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1865 August 19: Swindling Soldiers, Breckinridge’s Character, Sheridan in Mexico

August 21, 2015

The following three smaller articles come from the August 19, 1865, issue of The Polk County Press.

Caution to Soldiers.

We learn that certain vampire speculators are going about the country, purchasing the papers of discharged veterans.  Their object is to sell them back to the soldier, should Congress pass a land bounty for the soldiers who enlisted in the second year of the war.  No soldier can receive the benefit from a bounty act, unless he has evidence of an honorable discharge.  If he sells his papers he can get nothing unless he repurchases them from the speculator.—Gov. Morton [Oliver P. Morton], of Indiana, has warned the veteran soldiers of that State against the swindle, and we now warn the soldiers of Wisconsin against selling those evidences which are truly the historical monuments of their  courage in the field and their fidelity to the good cause.  It is impossible to count the numerous modes in which the soldiers are fleeced by speculating sharks.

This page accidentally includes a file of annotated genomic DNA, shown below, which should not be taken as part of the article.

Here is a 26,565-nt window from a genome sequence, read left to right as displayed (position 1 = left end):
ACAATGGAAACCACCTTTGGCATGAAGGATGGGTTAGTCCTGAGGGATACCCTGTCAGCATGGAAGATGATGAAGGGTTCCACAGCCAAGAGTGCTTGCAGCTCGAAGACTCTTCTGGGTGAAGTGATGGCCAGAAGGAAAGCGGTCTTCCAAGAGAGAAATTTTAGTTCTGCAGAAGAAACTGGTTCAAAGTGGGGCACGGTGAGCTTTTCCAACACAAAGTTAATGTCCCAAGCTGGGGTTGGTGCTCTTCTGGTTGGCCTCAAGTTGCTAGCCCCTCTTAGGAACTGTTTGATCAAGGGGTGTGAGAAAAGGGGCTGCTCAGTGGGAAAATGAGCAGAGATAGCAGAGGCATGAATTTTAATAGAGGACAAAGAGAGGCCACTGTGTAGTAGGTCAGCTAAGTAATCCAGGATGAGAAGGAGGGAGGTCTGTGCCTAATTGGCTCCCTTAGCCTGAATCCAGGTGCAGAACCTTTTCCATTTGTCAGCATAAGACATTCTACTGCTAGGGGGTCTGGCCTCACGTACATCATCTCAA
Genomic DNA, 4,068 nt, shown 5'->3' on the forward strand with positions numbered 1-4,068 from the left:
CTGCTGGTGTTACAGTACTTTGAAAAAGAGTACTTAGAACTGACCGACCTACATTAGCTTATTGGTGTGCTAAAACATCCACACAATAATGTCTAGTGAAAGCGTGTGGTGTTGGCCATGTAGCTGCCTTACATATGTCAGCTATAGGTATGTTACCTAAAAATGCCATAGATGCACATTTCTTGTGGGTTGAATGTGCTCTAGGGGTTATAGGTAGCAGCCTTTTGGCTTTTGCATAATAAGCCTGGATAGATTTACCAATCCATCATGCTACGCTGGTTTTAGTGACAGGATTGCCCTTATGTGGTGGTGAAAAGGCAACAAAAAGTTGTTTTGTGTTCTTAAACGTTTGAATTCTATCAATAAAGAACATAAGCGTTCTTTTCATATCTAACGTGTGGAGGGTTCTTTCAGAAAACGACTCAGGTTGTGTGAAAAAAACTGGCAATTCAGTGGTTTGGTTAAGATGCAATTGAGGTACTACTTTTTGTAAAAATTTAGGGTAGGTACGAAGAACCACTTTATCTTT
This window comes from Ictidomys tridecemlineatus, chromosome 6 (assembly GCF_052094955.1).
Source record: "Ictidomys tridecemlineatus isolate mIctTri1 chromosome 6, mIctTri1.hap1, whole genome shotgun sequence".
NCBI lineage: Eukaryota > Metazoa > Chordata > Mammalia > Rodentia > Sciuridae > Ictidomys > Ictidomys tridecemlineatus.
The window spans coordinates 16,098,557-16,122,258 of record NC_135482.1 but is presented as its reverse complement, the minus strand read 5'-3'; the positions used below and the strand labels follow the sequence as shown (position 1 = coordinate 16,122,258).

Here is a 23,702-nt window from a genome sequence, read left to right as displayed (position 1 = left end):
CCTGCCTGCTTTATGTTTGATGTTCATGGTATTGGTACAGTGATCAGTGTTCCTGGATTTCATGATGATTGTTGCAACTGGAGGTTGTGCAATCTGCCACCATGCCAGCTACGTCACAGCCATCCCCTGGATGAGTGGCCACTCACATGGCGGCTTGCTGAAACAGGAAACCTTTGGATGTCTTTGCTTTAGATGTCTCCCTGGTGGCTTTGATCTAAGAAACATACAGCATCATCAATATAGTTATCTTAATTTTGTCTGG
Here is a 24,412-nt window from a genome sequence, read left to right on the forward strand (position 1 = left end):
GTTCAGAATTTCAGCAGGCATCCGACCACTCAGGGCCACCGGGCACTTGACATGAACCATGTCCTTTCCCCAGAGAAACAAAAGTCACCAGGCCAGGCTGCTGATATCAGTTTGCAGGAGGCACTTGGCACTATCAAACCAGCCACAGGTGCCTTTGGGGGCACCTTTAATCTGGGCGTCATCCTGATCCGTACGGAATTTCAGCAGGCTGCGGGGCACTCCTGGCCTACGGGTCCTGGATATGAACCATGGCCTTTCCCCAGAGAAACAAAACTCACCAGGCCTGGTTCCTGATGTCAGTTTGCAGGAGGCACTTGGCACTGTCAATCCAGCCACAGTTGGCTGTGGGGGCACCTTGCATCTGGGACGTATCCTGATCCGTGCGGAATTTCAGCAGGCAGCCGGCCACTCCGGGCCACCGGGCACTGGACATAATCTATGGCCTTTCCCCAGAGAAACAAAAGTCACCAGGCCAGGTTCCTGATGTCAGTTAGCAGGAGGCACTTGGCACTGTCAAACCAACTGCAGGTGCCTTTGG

Discharge as a Man.

The rebel Breckinridge [John C. Breckinridge], whose arrival at Southampton is announced by the last European steamer, was comparatively little known out of Dixie, until his difficulty with Mr. Cutting, of New York, brought him into more extensive public notice.  He was at that time so careless in his habits, that on being introduced to an elegant family at New York, the ladies would hardly believe that he was one of the chivalry.  Though addicted to drink, he improved in cleanliness and manner after his election as Vice President ;  but although he bore himself in that position with a certain dignity, there was that in his expression, which revealed to every true observer, the savage elements of his nature.  Though rather a handsome man, and of gallant bearing, there was about him an undercurrent of coarseness, and an absence of intellectual refinement characteristic of men of his class, who are prone to fight duels and to rush into battle, but who are utterly destitute of the high moral and mental qualities which constitute the Christian statesman.

The Mexican Question.

General Phil. Sheridan [Philip H. Sheridan] who has become one of the foremost men in the nation and justly enjoys the confidence of the Lieutenant General [Ulysses S. Grant] and the Government, has written a letter which was read at a Mexican meeting in New York, which will create a sensation not only in America, but in Europe.  He emphatically says that “the advent of Maximilian, was a portion of the rebellion,” and that our triumph will not be complete until the republic is re-established in Mexico.”  His position as military commander on the Rio Grande gives such significance to this expression, that Louis Napoleon will regard it as a notice to quit.

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